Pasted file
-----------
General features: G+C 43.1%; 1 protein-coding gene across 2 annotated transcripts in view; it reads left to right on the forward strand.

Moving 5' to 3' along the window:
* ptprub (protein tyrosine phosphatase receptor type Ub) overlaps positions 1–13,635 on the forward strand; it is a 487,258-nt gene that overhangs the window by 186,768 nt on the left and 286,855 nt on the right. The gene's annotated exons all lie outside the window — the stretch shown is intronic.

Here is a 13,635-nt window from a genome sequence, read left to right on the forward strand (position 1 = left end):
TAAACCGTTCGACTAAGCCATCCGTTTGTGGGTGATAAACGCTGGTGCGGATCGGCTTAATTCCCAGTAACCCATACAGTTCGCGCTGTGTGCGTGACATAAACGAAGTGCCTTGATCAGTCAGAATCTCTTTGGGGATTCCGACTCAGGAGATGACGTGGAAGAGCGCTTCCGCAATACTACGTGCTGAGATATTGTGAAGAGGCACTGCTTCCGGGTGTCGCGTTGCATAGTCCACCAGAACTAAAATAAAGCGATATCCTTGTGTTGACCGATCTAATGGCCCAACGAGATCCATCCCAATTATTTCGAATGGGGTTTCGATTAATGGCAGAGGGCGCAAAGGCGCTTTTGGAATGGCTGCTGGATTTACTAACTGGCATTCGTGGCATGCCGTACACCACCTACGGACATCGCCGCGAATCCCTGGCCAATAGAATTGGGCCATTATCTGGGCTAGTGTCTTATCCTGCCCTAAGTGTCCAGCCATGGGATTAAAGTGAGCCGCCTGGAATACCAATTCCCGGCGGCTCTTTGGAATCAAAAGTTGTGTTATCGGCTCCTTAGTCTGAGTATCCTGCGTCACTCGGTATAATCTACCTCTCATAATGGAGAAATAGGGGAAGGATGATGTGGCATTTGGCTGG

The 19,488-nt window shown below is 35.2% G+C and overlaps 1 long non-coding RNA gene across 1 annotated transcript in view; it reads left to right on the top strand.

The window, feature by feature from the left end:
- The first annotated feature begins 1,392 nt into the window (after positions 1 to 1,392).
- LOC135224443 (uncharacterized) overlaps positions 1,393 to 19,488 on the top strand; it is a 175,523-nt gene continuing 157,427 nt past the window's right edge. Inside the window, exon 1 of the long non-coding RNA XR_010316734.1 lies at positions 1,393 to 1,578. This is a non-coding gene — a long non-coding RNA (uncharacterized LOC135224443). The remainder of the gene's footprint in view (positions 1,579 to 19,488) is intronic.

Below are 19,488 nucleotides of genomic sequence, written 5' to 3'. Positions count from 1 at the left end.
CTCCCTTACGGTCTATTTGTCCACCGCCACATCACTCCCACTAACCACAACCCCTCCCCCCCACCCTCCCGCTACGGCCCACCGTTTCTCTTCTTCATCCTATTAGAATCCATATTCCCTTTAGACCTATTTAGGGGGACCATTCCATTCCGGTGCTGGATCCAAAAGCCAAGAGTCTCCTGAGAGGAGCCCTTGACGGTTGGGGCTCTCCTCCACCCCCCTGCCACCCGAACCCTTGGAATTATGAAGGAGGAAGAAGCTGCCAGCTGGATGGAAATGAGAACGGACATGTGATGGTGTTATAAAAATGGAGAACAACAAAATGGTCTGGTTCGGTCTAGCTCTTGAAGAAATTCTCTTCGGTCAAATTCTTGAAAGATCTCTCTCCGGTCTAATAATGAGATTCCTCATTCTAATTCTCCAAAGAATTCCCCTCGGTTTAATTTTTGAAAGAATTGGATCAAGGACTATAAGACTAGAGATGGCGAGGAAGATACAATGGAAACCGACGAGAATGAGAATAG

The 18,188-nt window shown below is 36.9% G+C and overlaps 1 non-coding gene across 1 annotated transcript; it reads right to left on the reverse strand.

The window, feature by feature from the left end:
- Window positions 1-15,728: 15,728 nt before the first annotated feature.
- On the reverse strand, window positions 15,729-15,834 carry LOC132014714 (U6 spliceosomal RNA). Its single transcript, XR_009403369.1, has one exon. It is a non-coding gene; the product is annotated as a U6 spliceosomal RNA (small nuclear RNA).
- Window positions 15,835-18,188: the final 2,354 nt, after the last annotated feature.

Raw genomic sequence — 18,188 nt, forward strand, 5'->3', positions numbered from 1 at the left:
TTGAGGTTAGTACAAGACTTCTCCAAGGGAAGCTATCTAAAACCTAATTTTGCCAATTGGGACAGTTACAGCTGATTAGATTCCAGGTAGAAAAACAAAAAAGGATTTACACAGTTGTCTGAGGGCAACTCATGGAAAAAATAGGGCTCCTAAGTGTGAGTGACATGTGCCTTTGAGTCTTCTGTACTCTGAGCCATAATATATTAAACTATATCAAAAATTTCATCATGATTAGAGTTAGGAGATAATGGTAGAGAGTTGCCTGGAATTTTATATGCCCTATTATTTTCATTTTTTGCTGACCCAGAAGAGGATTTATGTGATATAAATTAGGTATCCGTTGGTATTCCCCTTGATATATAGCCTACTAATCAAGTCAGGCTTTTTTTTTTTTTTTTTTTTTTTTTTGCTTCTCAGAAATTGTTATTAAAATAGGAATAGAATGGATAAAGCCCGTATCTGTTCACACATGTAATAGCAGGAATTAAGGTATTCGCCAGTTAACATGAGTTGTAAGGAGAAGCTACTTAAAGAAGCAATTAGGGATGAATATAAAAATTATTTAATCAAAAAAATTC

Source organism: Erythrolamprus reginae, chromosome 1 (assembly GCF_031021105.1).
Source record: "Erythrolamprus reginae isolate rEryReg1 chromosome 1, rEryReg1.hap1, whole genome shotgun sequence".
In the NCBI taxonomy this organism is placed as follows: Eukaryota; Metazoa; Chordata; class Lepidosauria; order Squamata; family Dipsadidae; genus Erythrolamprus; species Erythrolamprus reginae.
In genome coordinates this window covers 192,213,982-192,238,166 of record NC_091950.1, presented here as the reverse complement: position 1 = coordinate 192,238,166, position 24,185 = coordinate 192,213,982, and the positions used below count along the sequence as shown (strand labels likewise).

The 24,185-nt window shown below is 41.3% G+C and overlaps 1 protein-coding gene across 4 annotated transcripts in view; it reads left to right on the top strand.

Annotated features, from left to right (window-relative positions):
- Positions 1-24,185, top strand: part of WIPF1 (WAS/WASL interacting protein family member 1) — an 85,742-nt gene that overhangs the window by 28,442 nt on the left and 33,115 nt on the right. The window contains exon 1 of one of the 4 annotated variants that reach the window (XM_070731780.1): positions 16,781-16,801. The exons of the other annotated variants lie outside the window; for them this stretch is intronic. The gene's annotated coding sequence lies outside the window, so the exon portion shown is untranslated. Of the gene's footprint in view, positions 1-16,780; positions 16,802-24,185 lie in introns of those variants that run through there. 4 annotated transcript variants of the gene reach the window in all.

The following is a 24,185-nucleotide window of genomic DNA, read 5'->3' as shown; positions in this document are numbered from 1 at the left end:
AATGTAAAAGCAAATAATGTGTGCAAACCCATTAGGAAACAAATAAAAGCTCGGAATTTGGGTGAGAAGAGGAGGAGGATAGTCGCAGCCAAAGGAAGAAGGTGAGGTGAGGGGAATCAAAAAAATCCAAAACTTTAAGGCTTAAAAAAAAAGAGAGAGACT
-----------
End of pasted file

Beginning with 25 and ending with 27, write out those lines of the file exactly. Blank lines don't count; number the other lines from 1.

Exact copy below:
- Positions 1-24,185, top strand: part of WIPF1 (WAS/WASL interacting protein family member 1) — an 85,742-nt gene that overhangs the window by 28,442 nt on the left and 33,115 nt on the right. The window contains exon 1 of one of the 4 annotated variants that reach the window (XM_070731780.1): positions 16,781-16,801. The exons of the other annotated variants lie outside the window; for them this stretch is intronic. The gene's annotated coding sequence lies outside the window, so the exon portion shown is untranslated. Of the gene's footprint in view, positions 1-16,780; positions 16,802-24,185 lie in introns of those variants that run through there. 4 annotated transcript variants of the gene reach the window in all.

The following is a 24,185-nucleotide window of genomic DNA, read 5'->3' as shown; positions in this document are numbered from 1 at the left end:
AATGTAAAAGCAAATAATGTGTGCAAACCCATTAGGAAACAAATAAAAGCTCGGAATTTGGGTGAGAAGAGGAGGAGGATAGTCGCAGCCAAAGGAAGAAGGTGAGGTGAGGGGAATCAAAAAAATCCAAAACTTTAAGGCTTAAAAAAAAAGAGAGAGACT